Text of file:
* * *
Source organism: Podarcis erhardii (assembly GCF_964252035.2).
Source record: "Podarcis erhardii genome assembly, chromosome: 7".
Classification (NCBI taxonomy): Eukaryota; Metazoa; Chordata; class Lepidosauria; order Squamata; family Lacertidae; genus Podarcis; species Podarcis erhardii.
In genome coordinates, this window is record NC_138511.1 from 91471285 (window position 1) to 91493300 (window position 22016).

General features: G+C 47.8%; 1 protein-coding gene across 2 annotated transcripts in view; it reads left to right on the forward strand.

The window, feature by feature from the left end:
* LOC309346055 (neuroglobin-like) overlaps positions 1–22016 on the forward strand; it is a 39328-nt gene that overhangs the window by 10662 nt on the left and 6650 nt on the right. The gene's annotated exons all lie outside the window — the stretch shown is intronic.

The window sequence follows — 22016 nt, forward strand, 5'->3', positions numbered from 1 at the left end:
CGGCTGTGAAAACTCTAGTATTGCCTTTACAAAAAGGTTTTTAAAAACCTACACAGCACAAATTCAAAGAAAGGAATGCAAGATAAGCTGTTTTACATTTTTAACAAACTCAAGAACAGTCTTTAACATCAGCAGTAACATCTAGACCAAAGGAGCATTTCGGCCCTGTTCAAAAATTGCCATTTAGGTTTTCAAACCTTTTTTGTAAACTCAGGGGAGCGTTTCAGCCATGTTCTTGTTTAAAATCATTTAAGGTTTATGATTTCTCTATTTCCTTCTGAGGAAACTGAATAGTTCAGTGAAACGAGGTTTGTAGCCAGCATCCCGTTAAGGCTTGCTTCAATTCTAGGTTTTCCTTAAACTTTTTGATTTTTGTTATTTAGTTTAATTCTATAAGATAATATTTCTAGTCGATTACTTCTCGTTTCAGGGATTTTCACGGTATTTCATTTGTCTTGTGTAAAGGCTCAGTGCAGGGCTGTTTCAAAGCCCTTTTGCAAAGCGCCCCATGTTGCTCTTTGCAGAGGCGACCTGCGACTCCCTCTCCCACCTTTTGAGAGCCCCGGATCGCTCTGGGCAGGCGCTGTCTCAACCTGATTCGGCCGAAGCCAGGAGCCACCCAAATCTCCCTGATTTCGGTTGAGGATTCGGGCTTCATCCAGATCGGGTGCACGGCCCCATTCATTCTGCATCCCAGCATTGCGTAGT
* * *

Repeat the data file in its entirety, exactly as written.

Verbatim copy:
Source organism: Podarcis erhardii (assembly GCF_964252035.2).
Source record: "Podarcis erhardii genome assembly, chromosome: 7".
Classification (NCBI taxonomy): Eukaryota; Metazoa; Chordata; class Lepidosauria; order Squamata; family Lacertidae; genus Podarcis; species Podarcis erhardii.
In genome coordinates, this window is record NC_138511.1 from 91471285 (window position 1) to 91493300 (window position 22016).

General features: G+C 47.8%; 1 protein-coding gene across 2 annotated transcripts in view; it reads left to right on the forward strand.

The window, feature by feature from the left end:
* LOC309346055 (neuroglobin-like) overlaps positions 1–22016 on the forward strand; it is a 39328-nt gene that overhangs the window by 10662 nt on the left and 6650 nt on the right. The gene's annotated exons all lie outside the window — the stretch shown is intronic.

The window sequence follows — 22016 nt, forward strand, 5'->3', positions numbered from 1 at the left end:
CGGCTGTGAAAACTCTAGTATTGCCTTTACAAAAAGGTTTTTAAAAACCTACACAGCACAAATTCAAAGAAAGGAATGCAAGATAAGCTGTTTTACATTTTTAACAAACTCAAGAACAGTCTTTAACATCAGCAGTAACATCTAGACCAAAGGAGCATTTCGGCCCTGTTCAAAAATTGCCATTTAGGTTTTCAAACCTTTTTTGTAAACTCAGGGGAGCGTTTCAGCCATGTTCTTGTTTAAAATCATTTAAGGTTTATGATTTCTCTATTTCCTTCTGAGGAAACTGAATAGTTCAGTGAAACGAGGTTTGTAGCCAGCATCCCGTTAAGGCTTGCTTCAATTCTAGGTTTTCCTTAAACTTTTTGATTTTTGTTATTTAGTTTAATTCTATAAGATAATATTTCTAGTCGATTACTTCTCGTTTCAGGGATTTTCACGGTATTTCATTTGTCTTGTGTAAAGGCTCAGTGCAGGGCTGTTTCAAAGCCCTTTTGCAAAGCGCCCCATGTTGCTCTTTGCAGAGGCGACCTGCGACTCCCTCTCCCACCTTTTGAGAGCCCCGGATCGCTCTGGGCAGGCGCTGTCTCAACCTGATTCGGCCGAAGCCAGGAGCCACCCAAATCTCCCTGATTTCGGTTGAGGATTCGGGCTTCATCCAGATCGGGTGCACGGCCCCATTCATTCTGCATCCCAGCATTGCGTAGT